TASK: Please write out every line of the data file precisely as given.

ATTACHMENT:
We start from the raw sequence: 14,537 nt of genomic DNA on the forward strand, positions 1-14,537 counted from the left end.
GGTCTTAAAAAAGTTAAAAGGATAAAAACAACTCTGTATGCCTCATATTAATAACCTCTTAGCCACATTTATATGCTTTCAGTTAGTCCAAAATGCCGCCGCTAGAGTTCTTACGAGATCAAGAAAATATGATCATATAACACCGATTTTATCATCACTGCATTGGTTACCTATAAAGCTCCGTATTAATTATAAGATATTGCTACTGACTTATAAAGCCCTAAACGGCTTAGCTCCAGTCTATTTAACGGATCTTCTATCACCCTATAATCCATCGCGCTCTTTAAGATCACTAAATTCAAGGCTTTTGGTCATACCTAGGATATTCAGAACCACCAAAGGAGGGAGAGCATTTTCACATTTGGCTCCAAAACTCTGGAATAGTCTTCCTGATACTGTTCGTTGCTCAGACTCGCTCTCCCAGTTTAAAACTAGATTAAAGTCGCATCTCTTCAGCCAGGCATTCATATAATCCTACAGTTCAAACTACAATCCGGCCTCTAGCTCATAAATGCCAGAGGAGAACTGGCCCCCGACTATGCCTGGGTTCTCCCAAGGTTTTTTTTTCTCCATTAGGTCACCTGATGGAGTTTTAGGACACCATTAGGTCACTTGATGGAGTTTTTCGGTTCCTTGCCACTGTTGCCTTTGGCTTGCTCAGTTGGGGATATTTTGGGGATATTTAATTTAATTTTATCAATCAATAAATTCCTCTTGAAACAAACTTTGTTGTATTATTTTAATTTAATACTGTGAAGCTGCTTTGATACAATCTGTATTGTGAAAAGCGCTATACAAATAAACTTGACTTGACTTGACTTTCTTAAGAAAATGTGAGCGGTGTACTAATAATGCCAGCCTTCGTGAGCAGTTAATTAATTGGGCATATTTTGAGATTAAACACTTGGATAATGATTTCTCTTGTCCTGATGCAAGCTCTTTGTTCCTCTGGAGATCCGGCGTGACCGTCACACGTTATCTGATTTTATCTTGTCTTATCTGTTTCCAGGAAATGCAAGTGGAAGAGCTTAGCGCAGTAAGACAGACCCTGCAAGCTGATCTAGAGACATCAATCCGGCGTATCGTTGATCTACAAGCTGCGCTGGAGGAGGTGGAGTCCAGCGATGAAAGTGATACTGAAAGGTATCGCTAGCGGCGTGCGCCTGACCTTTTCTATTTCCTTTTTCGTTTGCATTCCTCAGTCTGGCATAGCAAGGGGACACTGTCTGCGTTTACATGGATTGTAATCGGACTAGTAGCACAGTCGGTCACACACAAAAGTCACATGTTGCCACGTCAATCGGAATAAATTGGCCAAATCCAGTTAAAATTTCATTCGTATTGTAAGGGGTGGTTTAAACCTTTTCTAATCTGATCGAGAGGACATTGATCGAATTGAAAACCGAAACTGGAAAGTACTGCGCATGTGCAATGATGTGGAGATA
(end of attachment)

We start from the raw sequence: 14,537 nt of genomic DNA on the forward strand, positions 1-14,537 counted from the left end.
GGTCTTAAAAAAGTTAAAAGGATAAAAACAACTCTGTATGCCTCATATTAATAACCTCTTAGCCACATTTATATGCTTTCAGTTAGTCCAAAATGCCGCCGCTAGAGTTCTTACGAGATCAAGAAAATATGATCATATAACACCGATTTTATCATCACTGCATTGGTTACCTATAAAGCTCCGTATTAATTATAAGATATTGCTACTGACTTATAAAGCCCTAAACGGCTTAGCTCCAGTCTATTTAACGGATCTTCTATCACCCTATAATCCATCGCGCTCTTTAAGATCACTAAATTCAAGGCTTTTGGTCATACCTAGGATATTCAGAACCACCAAAGGAGGGAGAGCATTTTCACATTTGGCTCCAAAACTCTGGAATAGTCTTCCTGATACTGTTCGTTGCTCAGACTCGCTCTCCCAGTTTAAAACTAGATTAAAGTCGCATCTCTTCAGCCAGGCATTCATATAATCCTACAGTTCAAACTACAATCCGGCCTCTAGCTCATAAATGCCAGAGGAGAACTGGCCCCCGACTATGCCTGGGTTCTCCCAAGGTTTTTTTTTCTCCATTAGGTCACCTGATGGAGTTTTAGGACACCATTAGGTCACTTGATGGAGTTTTTCGGTTCCTTGCCACTGTTGCCTTTGGCTTGCTCAGTTGGGGATATTTTGGGGATATTTAATTTAATTTTATCAATCAATAAATTCCTCTTGAAACAAACTTTGTTGTATTATTTTAATTTAATACTGTGAAGCTGCTTTGATACAATCTGTATTGTGAAAAGCGCTATACAAATAAACTTGACTTGACTTGACTTTCTTAAGAAAATGTGAGCGGTGTACTAATAATGCCAGCCTTCGTGAGCAGTTAATTAATTGGGCATATTTTGAGATTAAACACTTGGATAATGATTTCTCTTGTCCTGATGCAAGCTCTTTGTTCCTCTGGAGATCCGGCGTGACCGTCACACGTTATCTGATTTTATCTTGTCTTATCTGTTTCCAGGAAATGCAAGTGGAAGAGCTTAGCGCAGTAAGACAGACCCTGCAAGCTGATCTAGAGACATCAATCCGGCGTATCGTTGATCTACAAGCTGCGCTGGAGGAGGTGGAGTCCAGCGATGAAAGTGATACTGAAAGGTATCGCTAGCGGCGTGCGCCTGACCTTTTCTATTTCCTTTTTCGTTTGCATTCCTCAGTCTGGCATAGCAAGGGGACACTGTCTGCGTTTACATGGATTGTAATCGGACTAGTAGCACAGTCGGTCACACACAAAAGTCACATGTTGCCACGTCAATCGGAATAAATTGGCCAAATCCAGTTAAAATTTCATTCGTATTGTAAGGGGTGGTTTAAACCTTTTCTAATCTGATCGAGAGGACATTGATCGAATTGAAAACCGAAACTGGAAAGTACTGCGCATGTGCAATGATGTGGAGATA